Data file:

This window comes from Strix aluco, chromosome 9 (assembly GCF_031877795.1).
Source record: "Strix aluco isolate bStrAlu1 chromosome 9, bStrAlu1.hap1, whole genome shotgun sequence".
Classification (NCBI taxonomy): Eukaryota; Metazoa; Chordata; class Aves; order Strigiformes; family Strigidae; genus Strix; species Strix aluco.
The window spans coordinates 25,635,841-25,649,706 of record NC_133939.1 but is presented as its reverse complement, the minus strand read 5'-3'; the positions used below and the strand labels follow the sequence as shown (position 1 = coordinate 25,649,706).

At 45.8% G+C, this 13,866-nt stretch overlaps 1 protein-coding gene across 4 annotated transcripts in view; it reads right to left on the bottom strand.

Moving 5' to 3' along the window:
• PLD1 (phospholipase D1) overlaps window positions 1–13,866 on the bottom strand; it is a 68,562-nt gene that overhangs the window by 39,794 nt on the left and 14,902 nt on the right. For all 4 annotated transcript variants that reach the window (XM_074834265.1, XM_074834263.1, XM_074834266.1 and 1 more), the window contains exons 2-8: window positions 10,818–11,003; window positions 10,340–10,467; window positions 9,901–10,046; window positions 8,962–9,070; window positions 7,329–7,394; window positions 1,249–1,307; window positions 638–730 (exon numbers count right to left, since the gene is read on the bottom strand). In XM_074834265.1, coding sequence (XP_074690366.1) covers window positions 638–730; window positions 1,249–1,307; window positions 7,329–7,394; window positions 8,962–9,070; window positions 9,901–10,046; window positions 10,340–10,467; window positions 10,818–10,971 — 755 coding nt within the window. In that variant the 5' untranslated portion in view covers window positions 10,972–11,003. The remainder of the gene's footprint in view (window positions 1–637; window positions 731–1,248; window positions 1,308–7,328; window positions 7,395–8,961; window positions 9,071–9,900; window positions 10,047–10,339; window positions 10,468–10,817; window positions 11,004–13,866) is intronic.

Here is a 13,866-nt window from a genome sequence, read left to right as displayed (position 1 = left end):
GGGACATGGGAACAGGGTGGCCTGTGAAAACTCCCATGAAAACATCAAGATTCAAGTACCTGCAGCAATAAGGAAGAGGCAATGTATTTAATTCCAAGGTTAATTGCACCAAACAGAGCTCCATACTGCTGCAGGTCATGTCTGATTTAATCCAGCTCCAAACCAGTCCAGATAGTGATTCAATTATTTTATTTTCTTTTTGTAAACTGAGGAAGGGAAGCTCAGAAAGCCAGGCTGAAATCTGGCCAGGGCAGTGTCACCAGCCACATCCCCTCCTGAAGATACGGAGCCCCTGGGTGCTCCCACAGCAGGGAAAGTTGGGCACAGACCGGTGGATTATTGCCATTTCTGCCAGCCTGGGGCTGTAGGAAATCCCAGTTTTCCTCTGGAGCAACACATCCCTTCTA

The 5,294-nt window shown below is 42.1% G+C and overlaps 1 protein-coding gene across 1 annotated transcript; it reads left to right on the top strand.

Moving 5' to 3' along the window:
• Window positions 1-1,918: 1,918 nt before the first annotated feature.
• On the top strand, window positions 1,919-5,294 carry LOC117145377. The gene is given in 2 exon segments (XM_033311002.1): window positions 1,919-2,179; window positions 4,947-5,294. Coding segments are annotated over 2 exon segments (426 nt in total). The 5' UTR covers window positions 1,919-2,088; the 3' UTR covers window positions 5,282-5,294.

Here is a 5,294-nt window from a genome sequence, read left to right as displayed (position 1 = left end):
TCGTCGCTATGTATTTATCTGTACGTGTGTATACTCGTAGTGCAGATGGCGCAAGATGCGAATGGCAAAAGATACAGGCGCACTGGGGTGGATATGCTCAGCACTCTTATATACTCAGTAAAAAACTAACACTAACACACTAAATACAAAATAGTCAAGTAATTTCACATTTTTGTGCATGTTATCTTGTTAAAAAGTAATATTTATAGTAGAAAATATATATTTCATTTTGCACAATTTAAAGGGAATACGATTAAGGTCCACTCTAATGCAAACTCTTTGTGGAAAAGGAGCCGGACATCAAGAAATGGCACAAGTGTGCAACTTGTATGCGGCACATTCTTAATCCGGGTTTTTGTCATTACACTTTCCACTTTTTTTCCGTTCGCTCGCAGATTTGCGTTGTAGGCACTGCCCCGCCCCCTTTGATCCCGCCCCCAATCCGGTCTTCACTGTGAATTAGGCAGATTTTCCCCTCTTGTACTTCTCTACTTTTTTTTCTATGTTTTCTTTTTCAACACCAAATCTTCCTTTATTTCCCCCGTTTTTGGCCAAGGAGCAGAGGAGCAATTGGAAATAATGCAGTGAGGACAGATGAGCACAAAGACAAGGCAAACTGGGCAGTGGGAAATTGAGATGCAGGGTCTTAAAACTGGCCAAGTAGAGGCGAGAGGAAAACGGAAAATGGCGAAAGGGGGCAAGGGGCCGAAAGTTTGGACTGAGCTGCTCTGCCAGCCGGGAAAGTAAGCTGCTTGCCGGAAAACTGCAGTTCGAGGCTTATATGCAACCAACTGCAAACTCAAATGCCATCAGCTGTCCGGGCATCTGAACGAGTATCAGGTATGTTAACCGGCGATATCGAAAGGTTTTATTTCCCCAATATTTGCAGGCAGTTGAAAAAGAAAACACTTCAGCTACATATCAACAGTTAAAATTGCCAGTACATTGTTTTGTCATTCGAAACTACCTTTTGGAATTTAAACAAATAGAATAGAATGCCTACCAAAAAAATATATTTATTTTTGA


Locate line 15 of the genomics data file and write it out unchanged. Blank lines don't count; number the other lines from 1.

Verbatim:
TCGTCGCTATGTATTTATCTGTACGTGTGTATACTCGTAGTGCAGATGGCGCAAGATGCGAATGGCAAAAGATACAGGCGCACTGGGGTGGATATGCTCAGCACTCTTATATACTCAGTAAAAAACTAACACTAACACACTAAATACAAAATAGTCAAGTAATTTCACATTTTTGTGCATGTTATCTTGTTAAAAAGTAATATTTATAGTAGAAAATATATATTTCATTTTGCACAATTTAAAGGGAATACGATTAAGGTCCACTCTAATGCAAACTCTTTGTGGAAAAGGAGCCGGACATCAAGAAATGGCACAAGTGTGCAACTTGTATGCGGCACATTCTTAATCCGGGTTTTTGTCATTACACTTTCCACTTTTTTTCCGTTCGCTCGCAGATTTGCGTTGTAGGCACTGCCCCGCCCCCTTTGATCCCGCCCCCAATCCGGTCTTCACTGTGAATTAGGCAGATTTTCCCCTCTTGTACTTCTCTACTTTTTTTTCTATGTTTTCTTTTTCAACACCAAATCTTCCTTTATTTCCCCCGTTTTTGGCCAAGGAGCAGAGGAGCAATTGGAAATAATGCAGTGAGGACAGATGAGCACAAAGACAAGGCAAACTGGGCAGTGGGAAATTGAGATGCAGGGTCTTAAAACTGGCCAAGTAGAGGCGAGAGGAAAACGGAAAATGGCGAAAGGGGGCAAGGGGCCGAAAGTTTGGACTGAGCTGCTCTGCCAGCCGGGAAAGTAAGCTGCTTGCCGGAAAACTGCAGTTCGAGGCTTATATGCAACCAACTGCAAACTCAAATGCCATCAGCTGTCCGGGCATCTGAACGAGTATCAGGTATGTTAACCGGCGATATCGAAAGGTTTTATTTCCCCAATATTTGCAGGCAGTTGAAAAAGAAAACACTTCAGCTACATATCAACAGTTAAAATTGCCAGTACATTGTTTTGTCATTCGAAACTACCTTTTGGAATTTAAACAAATAGAATAGAATGCCTACCAAAAAAATATATTTATTTTTGA